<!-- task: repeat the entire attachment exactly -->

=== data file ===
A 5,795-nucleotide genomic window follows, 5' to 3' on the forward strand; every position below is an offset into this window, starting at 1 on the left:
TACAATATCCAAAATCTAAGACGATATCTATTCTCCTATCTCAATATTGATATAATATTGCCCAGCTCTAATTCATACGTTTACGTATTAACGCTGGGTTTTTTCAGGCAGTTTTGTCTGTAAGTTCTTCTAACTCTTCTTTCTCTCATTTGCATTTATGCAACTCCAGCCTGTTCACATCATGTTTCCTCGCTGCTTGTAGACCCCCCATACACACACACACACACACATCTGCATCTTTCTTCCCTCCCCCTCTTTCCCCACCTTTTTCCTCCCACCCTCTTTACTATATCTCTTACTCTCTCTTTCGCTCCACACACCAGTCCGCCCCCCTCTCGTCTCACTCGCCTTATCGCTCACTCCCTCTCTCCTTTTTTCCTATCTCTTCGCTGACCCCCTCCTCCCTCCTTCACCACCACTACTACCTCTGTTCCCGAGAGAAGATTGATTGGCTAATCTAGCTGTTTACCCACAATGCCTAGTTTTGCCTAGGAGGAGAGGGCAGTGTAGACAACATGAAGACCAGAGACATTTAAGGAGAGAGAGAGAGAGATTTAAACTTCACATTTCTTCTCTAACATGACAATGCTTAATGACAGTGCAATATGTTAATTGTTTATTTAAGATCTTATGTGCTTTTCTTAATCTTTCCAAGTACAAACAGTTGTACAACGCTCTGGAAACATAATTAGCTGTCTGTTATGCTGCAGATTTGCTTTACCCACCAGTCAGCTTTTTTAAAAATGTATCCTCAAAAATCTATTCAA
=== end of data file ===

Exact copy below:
A 5,795-nucleotide genomic window follows, 5' to 3' on the forward strand; every position below is an offset into this window, starting at 1 on the left:
TACAATATCCAAAATCTAAGACGATATCTATTCTCCTATCTCAATATTGATATAATATTGCCCAGCTCTAATTCATACGTTTACGTATTAACGCTGGGTTTTTTCAGGCAGTTTTGTCTGTAAGTTCTTCTAACTCTTCTTTCTCTCATTTGCATTTATGCAACTCCAGCCTGTTCACATCATGTTTCCTCGCTGCTTGTAGACCCCCCATACACACACACACACACACATCTGCATCTTTCTTCCCTCCCCCTCTTTCCCCACCTTTTTCCTCCCACCCTCTTTACTATATCTCTTACTCTCTCTTTCGCTCCACACACCAGTCCGCCCCCCTCTCGTCTCACTCGCCTTATCGCTCACTCCCTCTCTCCTTTTTTCCTATCTCTTCGCTGACCCCCTCCTCCCTCCTTCACCACCACTACTACCTCTGTTCCCGAGAGAAGATTGATTGGCTAATCTAGCTGTTTACCCACAATGCCTAGTTTTGCCTAGGAGGAGAGGGCAGTGTAGACAACATGAAGACCAGAGACATTTAAGGAGAGAGAGAGAGAGATTTAAACTTCACATTTCTTCTCTAACATGACAATGCTTAATGACAGTGCAATATGTTAATTGTTTATTTAAGATCTTATGTGCTTTTCTTAATCTTTCCAAGTACAAACAGTTGTACAACGCTCTGGAAACATAATTAGCTGTCTGTTATGCTGCAGATTTGCTTTACCCACCAGTCAGCTTTTTTAAAAATGTATCCTCAAAAATCTATTCAA